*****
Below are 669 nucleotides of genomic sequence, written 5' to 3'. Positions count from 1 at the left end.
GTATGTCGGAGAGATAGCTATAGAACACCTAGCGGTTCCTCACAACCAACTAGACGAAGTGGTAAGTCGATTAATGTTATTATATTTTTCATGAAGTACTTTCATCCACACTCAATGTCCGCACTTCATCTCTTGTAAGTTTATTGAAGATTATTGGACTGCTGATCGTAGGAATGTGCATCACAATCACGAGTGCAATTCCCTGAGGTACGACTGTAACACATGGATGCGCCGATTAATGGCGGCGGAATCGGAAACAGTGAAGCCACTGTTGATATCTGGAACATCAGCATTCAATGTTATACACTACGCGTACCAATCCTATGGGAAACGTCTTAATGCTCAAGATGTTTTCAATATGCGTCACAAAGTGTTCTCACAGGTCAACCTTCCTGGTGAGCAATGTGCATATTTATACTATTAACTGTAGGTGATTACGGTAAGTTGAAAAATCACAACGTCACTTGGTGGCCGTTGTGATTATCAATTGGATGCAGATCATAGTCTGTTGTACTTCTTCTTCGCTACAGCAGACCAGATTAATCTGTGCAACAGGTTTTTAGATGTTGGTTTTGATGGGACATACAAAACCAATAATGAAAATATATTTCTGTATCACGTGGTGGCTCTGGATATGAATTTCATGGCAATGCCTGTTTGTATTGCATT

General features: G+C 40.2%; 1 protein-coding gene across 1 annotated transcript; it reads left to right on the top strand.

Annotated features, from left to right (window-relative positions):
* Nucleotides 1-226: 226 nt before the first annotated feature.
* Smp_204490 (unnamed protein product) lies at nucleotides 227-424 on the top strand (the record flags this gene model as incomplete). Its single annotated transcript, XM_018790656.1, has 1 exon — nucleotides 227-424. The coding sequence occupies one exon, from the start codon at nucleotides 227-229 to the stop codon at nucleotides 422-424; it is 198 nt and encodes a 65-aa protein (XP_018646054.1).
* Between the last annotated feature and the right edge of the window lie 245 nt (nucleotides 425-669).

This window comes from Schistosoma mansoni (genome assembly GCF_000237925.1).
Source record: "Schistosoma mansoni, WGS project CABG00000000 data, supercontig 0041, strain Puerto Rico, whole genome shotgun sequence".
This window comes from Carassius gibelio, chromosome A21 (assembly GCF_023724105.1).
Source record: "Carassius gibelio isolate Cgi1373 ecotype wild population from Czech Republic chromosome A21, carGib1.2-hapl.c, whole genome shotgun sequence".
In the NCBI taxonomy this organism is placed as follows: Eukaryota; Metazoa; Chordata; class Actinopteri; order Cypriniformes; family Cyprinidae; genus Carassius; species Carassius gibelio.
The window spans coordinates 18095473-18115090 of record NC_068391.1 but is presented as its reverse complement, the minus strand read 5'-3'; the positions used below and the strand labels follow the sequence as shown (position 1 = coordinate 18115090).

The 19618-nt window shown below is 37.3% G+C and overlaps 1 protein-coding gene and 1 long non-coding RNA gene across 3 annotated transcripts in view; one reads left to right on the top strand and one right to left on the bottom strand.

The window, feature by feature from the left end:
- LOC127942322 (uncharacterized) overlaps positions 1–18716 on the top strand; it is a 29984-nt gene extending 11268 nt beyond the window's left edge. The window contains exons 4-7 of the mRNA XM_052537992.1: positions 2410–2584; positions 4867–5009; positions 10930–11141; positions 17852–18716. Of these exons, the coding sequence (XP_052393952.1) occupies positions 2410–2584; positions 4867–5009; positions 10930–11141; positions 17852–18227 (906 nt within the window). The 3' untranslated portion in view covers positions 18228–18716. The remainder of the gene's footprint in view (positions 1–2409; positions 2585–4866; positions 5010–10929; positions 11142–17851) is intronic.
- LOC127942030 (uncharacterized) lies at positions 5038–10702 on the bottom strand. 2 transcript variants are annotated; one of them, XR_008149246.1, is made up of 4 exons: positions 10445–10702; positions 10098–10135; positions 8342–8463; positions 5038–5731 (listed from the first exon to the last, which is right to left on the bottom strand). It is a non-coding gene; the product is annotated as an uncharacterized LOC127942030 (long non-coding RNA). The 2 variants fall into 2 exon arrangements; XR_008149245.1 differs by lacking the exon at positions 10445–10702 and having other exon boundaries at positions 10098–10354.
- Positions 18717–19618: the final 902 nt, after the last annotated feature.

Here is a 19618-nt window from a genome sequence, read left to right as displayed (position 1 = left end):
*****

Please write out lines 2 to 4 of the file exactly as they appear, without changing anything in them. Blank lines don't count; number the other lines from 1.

GTATGTCGGAGAGATAGCTATAGAACACCTAGCGGTTCCTCACAACCAACTAGACGAAGTGGTAAGTCGATTAATGTTATTATATTTTTCATGAAGTACTTTCATCCACACTCAATGTCCGCACTTCATCTCTTGTAAGTTTATTGAAGATTATTGGACTGCTGATCGTAGGAATGTGCATCACAATCACGAGTGCAATTCCCTGAGGTACGACTGTAACACATGGATGCGCCGATTAATGGCGGCGGAATCGGAAACAGTGAAGCCACTGTTGATATCTGGAACATCAGCATTCAATGTTATACACTACGCGTACCAATCCTATGGGAAACGTCTTAATGCTCAAGATGTTTTCAATATGCGTCACAAAGTGTTCTCACAGGTCAACCTTCCTGGTGAGCAATGTGCATATTTATACTATTAACTGTAGGTGATTACGGTAAGTTGAAAAATCACAACGTCACTTGGTGGCCGTTGTGATTATCAATTGGATGCAGATCATAGTCTGTTGTACTTCTTCTTCGCTACAGCAGACCAGATTAATCTGTGCAACAGGTTTTTAGATGTTGGTTTTGATGGGACATACAAAACCAATAATGAAAATATATTTCTGTATCACGTGGTGGCTCTGGATATGAATTTCATGGCAATGCCTGTTTGTATTGCATT

General features: G+C 40.2%; 1 protein-coding gene across 1 annotated transcript; it reads left to right on the top strand.

Annotated features, from left to right (window-relative positions):